Hong Kong has come up with ambitious ideas to maintain the competitive edge of its financial industry, focusing on talent acquisition and infrastructure enhancement.
Paul Chan, financial secretary of the SAR, has asked the Hong Kong Monetary Authority (HKMA) to study how to bring together different stakeholders in the industry to set up an “academy of finance” that would promote cross-sector expertise sharing.
HKMA has commissioned an expert group, which will advise and assess the proposal. The group consists of several heavyweights in the financial industry, including former chairman of the Securities and Futures Commission, Anthony Neoh, current SFC chair Carlson Tong, Insurance Authority’s Moses Cheng, and HSBC’s retired chairman David Eldon.
By mid-2018, the expert group is expected to conclude a feasibility study.
Norman Chan, chief executive at HKMA, said in a statement that Hong Kong will have to improve in professional talent acquisition and sustainable development to survive in fierce competition among international financial centres.
He believes the academy could gather the strength of universities, the industry, professional training institutes and the regulatory community. “The ability to expand and upgrade one’s professional talent pool and enhance soft power in a sustainable manner will differentiate the true winners,” he added.
Prior to the proposal, HKMA partnered with the Private Wealth Management Association to roll out a pilot apprenticeship programme for 20 full-time students. The programme involves two rounds of paid summer internships (six weeks in 2017 and eight weeks in 2018) at wealth management institutions. In December 2016, HKMA together with the Technology Research Institute rolled out a programme that provides fintech internships for undergraduate and postgraduate students.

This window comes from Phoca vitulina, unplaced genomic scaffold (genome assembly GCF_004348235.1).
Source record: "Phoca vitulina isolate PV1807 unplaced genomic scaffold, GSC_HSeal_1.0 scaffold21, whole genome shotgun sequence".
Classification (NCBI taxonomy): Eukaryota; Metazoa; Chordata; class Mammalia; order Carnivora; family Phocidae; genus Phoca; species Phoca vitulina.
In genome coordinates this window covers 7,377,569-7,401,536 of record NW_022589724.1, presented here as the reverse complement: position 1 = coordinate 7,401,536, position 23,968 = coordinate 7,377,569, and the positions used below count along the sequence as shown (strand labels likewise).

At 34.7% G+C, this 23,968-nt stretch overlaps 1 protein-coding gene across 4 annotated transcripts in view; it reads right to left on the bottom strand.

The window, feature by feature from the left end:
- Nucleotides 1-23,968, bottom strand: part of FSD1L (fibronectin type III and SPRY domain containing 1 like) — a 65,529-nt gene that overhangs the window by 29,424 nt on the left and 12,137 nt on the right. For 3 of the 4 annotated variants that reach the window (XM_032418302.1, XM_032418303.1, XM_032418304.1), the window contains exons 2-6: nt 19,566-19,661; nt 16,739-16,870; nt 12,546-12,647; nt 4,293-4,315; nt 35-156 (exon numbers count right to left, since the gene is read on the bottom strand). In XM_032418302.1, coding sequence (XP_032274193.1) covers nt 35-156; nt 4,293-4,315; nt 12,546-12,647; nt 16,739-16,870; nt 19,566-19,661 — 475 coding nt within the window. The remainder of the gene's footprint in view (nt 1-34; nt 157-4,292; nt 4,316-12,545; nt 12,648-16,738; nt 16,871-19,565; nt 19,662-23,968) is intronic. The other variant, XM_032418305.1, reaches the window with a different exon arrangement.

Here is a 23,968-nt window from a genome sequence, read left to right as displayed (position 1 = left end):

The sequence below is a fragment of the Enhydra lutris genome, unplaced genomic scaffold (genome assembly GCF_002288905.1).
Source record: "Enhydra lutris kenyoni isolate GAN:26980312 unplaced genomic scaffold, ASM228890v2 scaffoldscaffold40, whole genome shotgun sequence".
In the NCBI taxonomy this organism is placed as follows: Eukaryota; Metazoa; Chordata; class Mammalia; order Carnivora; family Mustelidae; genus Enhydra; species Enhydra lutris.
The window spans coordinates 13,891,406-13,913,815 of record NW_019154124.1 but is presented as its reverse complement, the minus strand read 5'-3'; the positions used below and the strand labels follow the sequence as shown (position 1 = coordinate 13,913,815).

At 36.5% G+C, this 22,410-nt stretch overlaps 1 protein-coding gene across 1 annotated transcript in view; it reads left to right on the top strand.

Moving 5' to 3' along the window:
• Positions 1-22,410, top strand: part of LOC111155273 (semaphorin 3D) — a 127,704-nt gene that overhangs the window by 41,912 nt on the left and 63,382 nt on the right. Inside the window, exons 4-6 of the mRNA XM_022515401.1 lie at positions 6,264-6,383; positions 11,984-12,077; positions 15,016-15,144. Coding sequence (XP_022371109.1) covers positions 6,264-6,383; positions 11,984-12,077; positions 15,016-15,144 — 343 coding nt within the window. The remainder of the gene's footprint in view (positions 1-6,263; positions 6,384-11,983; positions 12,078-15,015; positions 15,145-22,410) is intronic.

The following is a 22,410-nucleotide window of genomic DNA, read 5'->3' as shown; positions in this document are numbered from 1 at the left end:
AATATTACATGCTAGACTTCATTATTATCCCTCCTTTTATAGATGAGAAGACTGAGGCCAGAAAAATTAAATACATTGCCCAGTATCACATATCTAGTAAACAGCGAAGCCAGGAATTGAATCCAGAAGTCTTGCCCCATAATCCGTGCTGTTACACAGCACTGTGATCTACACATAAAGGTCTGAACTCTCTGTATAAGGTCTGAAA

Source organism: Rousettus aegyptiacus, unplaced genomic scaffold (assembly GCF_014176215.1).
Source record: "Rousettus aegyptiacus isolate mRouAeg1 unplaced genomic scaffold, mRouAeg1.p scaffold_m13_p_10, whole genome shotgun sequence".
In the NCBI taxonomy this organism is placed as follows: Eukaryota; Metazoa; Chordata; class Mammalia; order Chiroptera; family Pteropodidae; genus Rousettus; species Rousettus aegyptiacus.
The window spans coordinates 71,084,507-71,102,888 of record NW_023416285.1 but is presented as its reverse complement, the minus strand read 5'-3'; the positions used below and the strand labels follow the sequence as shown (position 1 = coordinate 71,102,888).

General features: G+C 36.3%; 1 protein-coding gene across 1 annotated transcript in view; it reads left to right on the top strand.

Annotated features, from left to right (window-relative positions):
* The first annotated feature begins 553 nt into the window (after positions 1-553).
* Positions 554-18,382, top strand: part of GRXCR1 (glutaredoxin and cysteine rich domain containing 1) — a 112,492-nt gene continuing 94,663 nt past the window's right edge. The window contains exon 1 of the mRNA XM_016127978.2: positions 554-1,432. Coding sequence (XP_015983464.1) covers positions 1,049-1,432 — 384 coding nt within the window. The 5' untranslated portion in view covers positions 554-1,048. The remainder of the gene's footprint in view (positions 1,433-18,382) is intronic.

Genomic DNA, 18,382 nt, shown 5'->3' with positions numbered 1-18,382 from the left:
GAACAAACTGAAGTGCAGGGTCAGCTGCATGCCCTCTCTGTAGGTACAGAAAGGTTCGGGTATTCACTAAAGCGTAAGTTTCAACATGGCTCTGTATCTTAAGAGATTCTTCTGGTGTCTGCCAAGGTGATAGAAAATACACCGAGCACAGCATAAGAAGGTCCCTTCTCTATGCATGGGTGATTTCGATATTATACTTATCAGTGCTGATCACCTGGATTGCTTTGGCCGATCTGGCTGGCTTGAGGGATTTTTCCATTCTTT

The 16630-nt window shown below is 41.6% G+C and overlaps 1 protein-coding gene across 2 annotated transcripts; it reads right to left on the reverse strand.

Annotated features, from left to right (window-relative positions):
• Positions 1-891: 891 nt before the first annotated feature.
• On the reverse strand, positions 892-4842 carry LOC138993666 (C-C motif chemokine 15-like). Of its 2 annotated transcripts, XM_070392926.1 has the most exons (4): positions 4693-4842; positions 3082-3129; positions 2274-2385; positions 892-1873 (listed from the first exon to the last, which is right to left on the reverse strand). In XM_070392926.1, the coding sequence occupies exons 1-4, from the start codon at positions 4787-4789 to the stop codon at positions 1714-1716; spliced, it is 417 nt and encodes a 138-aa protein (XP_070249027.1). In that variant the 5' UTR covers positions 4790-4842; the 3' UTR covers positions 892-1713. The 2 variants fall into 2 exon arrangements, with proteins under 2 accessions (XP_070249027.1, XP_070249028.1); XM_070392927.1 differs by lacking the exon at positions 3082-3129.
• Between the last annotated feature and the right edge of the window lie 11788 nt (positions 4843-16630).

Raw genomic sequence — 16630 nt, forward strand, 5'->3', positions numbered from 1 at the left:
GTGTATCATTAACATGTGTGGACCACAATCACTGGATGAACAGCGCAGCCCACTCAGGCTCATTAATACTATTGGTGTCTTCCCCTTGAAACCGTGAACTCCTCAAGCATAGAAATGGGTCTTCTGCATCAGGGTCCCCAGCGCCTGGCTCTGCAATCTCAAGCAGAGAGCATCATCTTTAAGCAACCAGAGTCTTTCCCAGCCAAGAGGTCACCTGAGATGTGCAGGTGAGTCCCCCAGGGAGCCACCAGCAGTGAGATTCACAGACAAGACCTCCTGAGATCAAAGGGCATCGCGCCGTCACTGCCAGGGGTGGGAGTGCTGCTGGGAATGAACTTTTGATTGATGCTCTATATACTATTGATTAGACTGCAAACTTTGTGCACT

As part of the proposed budget, the SAR’s treasury will set aside a provision of HK$500m ($63.88m) for providing support for bond market development, fintech, green finance, human resources training and other aspects in the coming five years, according to the budget report.
“The HKSAR government has for the past years announced initiatives to increase (or defend) Hong Kong’s competitiveness in asset and wealth management,” wrote Arjan de Boer, head of markets and investment solutions in Asia at Indosuez Wealth Management, in a note to clients.
“This year, however, the initiatives are of a more concrete and forward looking nature than before, which shows that a realisation is kicking in that in order to further develop (and protect) Hong Kong as a leading financial centre, one cannot be complacent, something which Hong Kong has been accused of in the past, most notably vis-a-vis Singapore.”
He singled out “initiatives for developing bond markets and green finance”, as key opportunities for Hong Kong.
In related moves, the government plans to put the open-ended fund company (OFC) structure in operation later this year, according to the financial budget. It is an arrangement intended to develop Hong Kong as a preferred fund domicile for local and global asset managers. The authority also suggested a profit tax exemption for the private OFC.
If enacted, incorporation of an OFC will be subject to the Securities and Futures Ordinance, instead of the relatively inflexible Companies Ordinance.
The fund houses under Companies Ordinance will have to seek approval from the shareholders whenever an increase or reduction in capital or payment of dividends is proposed.
Moreover, the competition may be more intense in the region as Hong Kong’s rivals prepare to launch similar new company structures in 2018.
Australia will deploy Collective Investment Vehicles (CIV) scheme this year while Singapore will launch the Singapore Variable Capital Company (S-VACC) and the Corporate Collective Investment Vehicles (CCIVs).
In addition to tax arrangements for the new framework, Hong Kong authorities will review the tax scheme for the fund industry in a broader sense so as to keep up with international requirements on tax co-operation.